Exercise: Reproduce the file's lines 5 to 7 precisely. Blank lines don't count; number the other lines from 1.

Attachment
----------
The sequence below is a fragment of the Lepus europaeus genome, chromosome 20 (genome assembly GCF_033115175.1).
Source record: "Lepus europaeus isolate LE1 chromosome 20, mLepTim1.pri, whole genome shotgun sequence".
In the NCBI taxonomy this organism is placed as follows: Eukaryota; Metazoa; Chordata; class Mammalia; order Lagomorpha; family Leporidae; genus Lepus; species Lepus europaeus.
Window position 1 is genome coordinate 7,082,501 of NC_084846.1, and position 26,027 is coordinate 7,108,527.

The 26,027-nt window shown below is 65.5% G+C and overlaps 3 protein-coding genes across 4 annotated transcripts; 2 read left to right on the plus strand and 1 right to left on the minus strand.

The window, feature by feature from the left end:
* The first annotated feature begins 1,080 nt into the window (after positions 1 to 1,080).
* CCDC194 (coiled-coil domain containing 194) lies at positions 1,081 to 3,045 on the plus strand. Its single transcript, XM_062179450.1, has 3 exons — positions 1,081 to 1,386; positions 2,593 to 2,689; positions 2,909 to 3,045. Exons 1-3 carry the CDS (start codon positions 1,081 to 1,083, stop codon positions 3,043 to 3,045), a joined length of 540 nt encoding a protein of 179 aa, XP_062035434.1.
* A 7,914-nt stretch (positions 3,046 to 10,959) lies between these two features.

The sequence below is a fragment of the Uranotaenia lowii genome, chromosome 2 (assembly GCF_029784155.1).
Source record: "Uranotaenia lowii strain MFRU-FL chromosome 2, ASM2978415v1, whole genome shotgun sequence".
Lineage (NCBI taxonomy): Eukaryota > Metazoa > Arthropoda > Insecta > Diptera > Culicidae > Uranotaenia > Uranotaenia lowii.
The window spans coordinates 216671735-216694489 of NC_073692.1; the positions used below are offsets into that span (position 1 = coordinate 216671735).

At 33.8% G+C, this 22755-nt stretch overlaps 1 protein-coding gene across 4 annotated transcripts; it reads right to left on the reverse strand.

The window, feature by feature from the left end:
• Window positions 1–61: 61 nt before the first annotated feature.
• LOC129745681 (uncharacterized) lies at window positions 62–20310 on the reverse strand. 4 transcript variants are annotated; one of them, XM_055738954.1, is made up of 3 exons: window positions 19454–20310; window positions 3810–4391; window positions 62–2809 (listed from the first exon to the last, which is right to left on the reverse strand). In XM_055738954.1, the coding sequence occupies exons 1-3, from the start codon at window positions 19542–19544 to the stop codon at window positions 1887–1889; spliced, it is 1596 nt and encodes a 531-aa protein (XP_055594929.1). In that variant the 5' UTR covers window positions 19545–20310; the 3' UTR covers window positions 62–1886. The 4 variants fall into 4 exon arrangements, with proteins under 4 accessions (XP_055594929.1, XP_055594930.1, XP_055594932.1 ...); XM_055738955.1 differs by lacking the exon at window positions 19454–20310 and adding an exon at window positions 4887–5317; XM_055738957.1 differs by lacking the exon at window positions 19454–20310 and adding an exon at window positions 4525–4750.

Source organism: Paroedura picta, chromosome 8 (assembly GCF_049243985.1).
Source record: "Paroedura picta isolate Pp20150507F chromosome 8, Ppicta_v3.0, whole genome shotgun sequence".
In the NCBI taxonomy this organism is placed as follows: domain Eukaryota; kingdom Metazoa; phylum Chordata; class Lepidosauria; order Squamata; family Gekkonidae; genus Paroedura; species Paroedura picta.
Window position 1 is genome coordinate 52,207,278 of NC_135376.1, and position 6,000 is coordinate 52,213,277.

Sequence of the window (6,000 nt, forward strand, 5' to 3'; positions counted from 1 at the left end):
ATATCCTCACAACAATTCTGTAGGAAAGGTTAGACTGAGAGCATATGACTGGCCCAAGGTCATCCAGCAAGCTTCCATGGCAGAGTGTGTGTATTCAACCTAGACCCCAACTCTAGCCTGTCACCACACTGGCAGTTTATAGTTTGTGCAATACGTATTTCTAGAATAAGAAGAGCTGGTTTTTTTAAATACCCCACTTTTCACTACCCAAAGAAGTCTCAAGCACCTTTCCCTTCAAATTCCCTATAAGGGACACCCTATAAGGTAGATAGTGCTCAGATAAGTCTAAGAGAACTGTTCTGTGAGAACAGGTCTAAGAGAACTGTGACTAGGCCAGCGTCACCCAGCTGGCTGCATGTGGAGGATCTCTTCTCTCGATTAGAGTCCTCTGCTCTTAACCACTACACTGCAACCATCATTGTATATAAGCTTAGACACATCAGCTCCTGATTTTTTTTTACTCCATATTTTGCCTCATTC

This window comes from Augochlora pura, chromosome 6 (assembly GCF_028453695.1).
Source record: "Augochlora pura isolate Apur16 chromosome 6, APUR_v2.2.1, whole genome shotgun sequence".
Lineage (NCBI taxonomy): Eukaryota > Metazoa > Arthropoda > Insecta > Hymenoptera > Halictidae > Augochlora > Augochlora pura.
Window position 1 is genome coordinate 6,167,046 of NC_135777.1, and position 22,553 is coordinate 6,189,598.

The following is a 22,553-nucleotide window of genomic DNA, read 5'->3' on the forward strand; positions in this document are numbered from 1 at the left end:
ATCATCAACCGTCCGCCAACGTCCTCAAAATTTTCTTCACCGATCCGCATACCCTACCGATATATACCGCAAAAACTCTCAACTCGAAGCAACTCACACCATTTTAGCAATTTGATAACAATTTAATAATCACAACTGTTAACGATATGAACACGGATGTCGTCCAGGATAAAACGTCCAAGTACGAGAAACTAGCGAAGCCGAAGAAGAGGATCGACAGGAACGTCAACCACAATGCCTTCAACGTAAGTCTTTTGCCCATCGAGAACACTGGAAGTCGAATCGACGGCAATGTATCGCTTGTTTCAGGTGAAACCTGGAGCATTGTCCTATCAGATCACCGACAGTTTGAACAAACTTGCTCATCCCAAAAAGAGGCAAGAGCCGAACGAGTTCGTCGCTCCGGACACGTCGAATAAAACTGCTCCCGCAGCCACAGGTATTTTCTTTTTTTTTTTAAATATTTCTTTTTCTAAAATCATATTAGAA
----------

The 26,027-nt window shown below is 65.5% G+C and overlaps 3 protein-coding genes across 4 annotated transcripts; 2 read left to right on the plus strand and 1 right to left on the minus strand.

The window, feature by feature from the left end:
* The first annotated feature begins 1,080 nt into the window (after positions 1 to 1,080).